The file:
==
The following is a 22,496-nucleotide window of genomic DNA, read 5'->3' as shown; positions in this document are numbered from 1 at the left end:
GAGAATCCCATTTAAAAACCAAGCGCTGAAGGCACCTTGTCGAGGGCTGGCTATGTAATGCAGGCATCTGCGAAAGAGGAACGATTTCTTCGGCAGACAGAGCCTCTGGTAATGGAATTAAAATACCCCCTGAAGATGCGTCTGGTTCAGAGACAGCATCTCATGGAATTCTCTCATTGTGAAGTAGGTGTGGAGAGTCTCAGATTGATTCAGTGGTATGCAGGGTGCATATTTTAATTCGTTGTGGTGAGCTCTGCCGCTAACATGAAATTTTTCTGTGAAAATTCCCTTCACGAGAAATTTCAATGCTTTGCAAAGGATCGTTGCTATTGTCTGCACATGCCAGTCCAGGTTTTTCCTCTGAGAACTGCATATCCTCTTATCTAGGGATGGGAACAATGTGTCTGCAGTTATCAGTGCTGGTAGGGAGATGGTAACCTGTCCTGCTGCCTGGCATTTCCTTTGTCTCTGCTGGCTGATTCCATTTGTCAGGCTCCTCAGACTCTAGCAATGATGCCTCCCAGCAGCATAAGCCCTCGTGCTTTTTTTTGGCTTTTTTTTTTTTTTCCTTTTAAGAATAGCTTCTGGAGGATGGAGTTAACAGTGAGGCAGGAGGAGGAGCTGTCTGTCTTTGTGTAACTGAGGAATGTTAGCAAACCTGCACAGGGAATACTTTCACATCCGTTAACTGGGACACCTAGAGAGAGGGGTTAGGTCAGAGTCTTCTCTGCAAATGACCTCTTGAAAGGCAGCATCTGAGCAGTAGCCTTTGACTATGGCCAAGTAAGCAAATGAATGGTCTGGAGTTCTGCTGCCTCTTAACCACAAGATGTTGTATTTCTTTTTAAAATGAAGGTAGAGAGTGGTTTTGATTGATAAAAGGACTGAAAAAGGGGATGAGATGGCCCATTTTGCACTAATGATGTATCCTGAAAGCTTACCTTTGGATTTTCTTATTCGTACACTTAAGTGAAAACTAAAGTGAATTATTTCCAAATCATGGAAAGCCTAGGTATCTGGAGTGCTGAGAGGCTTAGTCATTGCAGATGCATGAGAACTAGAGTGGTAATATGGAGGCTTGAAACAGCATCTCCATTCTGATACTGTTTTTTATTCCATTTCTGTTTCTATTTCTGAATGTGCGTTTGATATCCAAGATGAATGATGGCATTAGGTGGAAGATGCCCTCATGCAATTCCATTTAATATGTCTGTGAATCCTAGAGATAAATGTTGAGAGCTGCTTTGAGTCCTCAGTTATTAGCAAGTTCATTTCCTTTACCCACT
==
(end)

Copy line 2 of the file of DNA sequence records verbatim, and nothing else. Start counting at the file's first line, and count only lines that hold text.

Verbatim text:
GAGAATCCCATTTAAAAACCAAGCGCTGAAGGCACCTTGTCGAGGGCTGGCTATGTAATGCAGGCATCTGCGAAAGAGGAACGATTTCTTCGGCAGACAGAGCCTCTGGTAATGGAATTAAAATACCCCCTGAAGATGCGTCTGGTTCAGAGACAGCATCTCATGGAATTCTCTCATTGTGAAGTAGGTGTGGAGAGTCTCAGATTGATTCAGTGGTATGCAGGGTGCATATTTTAATTCGTTGTGGTGAGCTCTGCCGCTAACATGAAATTTTTCTGTGAAAATTCCCTTCACGAGAAATTTCAATGCTTTGCAAAGGATCGTTGCTATTGTCTGCACATGCCAGTCCAGGTTTTTCCTCTGAGAACTGCATATCCTCTTATCTAGGGATGGGAACAATGTGTCTGCAGTTATCAGTGCTGGTAGGGAGATGGTAACCTGTCCTGCTGCCTGGCATTTCCTTTGTCTCTGCTGGCTGATTCCATTTGTCAGGCTCCTCAGACTCTAGCAATGATGCCTCCCAGCAGCATAAGCCCTCGTGCTTTTTTTTGGCTTTTTTTTTTTTTTCCTTTTAAGAATAGCTTCTGGAGGATGGAGTTAACAGTGAGGCAGGAGGAGGAGCTGTCTGTCTTTGTGTAACTGAGGAATGTTAGCAAACCTGCACAGGGAATACTTTCACATCCGTTAACTGGGACACCTAGAGAGAGGGGTTAGGTCAGAGTCTTCTCTGCAAATGACCTCTTGAAAGGCAGCATCTGAGCAGTAGCCTTTGACTATGGCCAAGTAAGCAAATGAATGGTCTGGAGTTCTGCTGCCTCTTAACCACAAGATGTTGTATTTCTTTTTAAAATGAAGGTAGAGAGTGGTTTTGATTGATAAAAGGACTGAAAAAGGGGATGAGATGGCCCATTTTGCACTAATGATGTATCCTGAAAGCTTACCTTTGGATTTTCTTATTCGTACACTTAAGTGAAAACTAAAGTGAATTATTTCCAAATCATGGAAAGCCTAGGTATCTGGAGTGCTGAGAGGCTTAGTCATTGCAGATGCATGAGAACTAGAGTGGTAATATGGAGGCTTGAAACAGCATCTCCATTCTGATACTGTTTTTTATTCCATTTCTGTTTCTATTTCTGAATGTGCGTTTGATATCCAAGATGAATGATGGCATTAGGTGGAAGATGCCCTCATGCAATTCCATTTAATATGTCTGTGAATCCTAGAGATAAATGTTGAGAGCTGCTTTGAGTCCTCAGTTATTAGCAAGTTCATTTCCTTTACCCACT